2. Spell out the numbers for small numbers. For example, "follow three rules" but not "follow thirty-three rules". (The first journal I submitted to stipulated that I do this, and I have done so ever since.)
  3. Use the normal numbers the rest of the time. For example, I bought lots of orangutangs in January 2015.

A related TeX.SE answer is here. Notably, this answer includes the a quote from Donald Knuth (the man behind $\TeX$).

The following is an excerpt from Knuth's article "Typesetting Concrete Mathematics" (TUGBoat, 1989) [Aside: The textbook Concrete Mathematics was typeset using Concrete Roman as the text font and Euler as the math font]:

There was, however, one significant difference between typing the manuscripts for Concrete Mathematics and for The Art of Computer Programming, caused by the fact that the Euler numerals $0123456789$ are distinctly different from the numerals 0123456789 in ordinary text. [...] This experience ... taught me that there is a useful and meaningful distinction between text numerals and mathematical numerals. Text numerals are used in contexts like '1776' and 'Chapter 5' and '41 ways', where the numbers are essentially part of the English language; mathematical numerals, by contrast, are used in contexts like 'the greatest common divisor of $12$ and $18$ is $6$', where the numbers are part of the mathematics. [...] Equation numbers presented us with one of the most perplexing design questions. Should those numbers be typeset in Euler or cast in Concrete? After several experiments we hit on a solution that must be right, because it seems so obvious in retrospect: We decided to set equation numbers in an "oldstyle" variant of Concrete Roman ...

Interestingly, I notice when typing this answer that the typefaces are different for typing and for reading - the typing typeface has a slashed zero, which is designed to get rid of the ambiguity you mention.

  • $\begingroup$ "the typing typeface has a slashed zero" -- exactly my point. if I was writing a technical paper, then sure, I'd use TeX. But MS should be a place where it's easy to pose a question. Why should the choice of font force you to drop into TeX every time you want to write a number? $\endgroup$ Commented Jan 28, 2015 at 15:29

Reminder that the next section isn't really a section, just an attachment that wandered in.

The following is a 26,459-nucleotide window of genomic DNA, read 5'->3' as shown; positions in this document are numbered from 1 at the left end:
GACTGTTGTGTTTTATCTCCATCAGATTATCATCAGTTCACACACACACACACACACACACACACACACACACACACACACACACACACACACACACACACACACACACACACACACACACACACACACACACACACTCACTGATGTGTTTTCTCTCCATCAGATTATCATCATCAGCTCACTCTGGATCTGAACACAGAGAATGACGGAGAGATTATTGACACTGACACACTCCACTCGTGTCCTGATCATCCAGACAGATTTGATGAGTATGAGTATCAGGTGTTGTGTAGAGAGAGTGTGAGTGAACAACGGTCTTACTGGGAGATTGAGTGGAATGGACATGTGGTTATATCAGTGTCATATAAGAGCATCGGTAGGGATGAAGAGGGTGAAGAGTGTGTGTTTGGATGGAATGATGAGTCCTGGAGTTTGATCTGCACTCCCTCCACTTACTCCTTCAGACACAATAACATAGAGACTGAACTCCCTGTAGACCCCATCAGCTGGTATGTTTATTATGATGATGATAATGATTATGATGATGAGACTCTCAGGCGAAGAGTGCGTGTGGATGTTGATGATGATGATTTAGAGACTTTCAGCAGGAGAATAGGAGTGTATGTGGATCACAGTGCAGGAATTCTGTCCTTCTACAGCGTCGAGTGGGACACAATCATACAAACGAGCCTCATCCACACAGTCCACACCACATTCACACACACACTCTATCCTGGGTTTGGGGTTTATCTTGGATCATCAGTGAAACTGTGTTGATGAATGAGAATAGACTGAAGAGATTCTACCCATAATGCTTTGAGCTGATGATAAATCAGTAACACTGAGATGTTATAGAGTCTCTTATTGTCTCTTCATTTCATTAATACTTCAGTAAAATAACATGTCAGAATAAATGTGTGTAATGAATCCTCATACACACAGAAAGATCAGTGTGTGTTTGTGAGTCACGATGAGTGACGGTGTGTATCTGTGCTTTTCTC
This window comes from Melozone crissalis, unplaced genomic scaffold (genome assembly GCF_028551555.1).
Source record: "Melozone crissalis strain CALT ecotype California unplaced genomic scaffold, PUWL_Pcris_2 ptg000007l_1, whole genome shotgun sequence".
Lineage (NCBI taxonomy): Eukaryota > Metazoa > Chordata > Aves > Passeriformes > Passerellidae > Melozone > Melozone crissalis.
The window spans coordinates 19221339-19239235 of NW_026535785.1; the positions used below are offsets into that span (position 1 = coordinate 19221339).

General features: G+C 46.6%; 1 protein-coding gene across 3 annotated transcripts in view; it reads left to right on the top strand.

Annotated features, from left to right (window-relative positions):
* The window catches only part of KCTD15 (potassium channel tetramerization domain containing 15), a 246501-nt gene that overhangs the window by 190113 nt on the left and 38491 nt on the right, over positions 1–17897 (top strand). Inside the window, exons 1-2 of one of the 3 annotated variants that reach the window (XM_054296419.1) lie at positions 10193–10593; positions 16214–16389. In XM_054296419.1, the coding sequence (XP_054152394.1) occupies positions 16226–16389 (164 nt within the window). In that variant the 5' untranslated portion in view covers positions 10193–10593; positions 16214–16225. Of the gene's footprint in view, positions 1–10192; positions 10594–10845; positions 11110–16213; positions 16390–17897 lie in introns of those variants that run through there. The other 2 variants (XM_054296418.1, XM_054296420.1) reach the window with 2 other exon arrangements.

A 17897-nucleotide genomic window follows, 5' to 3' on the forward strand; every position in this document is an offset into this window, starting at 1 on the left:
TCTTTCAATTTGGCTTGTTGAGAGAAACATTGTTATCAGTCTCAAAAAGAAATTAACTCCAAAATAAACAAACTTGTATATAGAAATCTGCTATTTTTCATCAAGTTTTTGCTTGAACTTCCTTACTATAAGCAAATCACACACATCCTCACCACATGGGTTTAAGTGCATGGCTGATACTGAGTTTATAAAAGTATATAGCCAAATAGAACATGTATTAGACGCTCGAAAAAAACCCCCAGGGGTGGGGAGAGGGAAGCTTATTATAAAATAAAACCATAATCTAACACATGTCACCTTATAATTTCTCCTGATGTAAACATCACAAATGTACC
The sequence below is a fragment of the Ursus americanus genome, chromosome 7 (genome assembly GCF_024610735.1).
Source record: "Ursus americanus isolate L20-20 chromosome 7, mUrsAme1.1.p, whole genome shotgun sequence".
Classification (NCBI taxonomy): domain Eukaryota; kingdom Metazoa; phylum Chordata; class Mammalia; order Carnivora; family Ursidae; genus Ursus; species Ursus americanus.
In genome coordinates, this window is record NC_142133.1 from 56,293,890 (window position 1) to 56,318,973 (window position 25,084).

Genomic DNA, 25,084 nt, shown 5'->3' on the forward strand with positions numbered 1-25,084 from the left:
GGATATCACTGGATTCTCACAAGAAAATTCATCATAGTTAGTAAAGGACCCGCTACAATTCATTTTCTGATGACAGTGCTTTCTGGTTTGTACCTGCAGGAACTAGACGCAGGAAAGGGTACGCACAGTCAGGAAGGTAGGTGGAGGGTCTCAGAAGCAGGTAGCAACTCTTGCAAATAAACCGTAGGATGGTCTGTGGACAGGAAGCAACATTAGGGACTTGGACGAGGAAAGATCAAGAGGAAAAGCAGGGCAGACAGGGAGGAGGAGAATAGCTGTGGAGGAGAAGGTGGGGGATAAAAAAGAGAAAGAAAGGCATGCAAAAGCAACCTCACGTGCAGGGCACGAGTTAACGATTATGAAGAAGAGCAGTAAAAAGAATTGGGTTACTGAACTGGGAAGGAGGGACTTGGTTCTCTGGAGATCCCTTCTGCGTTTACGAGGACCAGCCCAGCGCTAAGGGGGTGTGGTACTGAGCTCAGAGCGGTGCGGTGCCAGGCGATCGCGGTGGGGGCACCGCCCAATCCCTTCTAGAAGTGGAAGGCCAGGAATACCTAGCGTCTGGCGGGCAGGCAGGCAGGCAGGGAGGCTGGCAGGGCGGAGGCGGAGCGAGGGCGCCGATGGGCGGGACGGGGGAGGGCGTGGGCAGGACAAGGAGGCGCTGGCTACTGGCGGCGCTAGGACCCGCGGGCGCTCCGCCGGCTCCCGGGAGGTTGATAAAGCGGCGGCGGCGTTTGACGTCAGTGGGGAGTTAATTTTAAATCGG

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    $\begingroup$ The typeface for composing a question/answer/comment has a slashed zero because when you're composing something, there is no formatting, so if you are typing code, math... then the font should be unambiguous, because the formatting won't be able to help you. But once you've submitted it, your submission is properly formatted so that's not important anymore. The typeface for composing is also fixed-width, for example, but only code blocks are fixed-width once submitted. And anyway I have yet to see a single instance of 0/o ambiguity causing a problem on MSE. $\endgroup$ Commented Jan 28, 2015 at 18:08
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    $\begingroup$ @fearless_fool "Why should the choice of font force you to drop into TeX every time you want to write a number?" A similar question, but in terms of StackOverflow, would be "why make me super-indent my code to make it have a grey background and syntax highlighting? StackOverflow should be a place where it's easy to ask a question, and I shouldn't have to implement code-format syntax to post my question." A necessary step in attaining the goal of being "expert community" is having high-quality questions. High quality questions need proper formatting. $\endgroup$
    – apnorton
    Commented Jan 28, 2015 at 18:45
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    $\begingroup$ @fearless_fool to put those numbers that are part of the mathematical content in math-mode conveys semantic information. You should thus do this regardless of the look of the figures. $\endgroup$
    – quid
    Commented Jan 28, 2015 at 20:56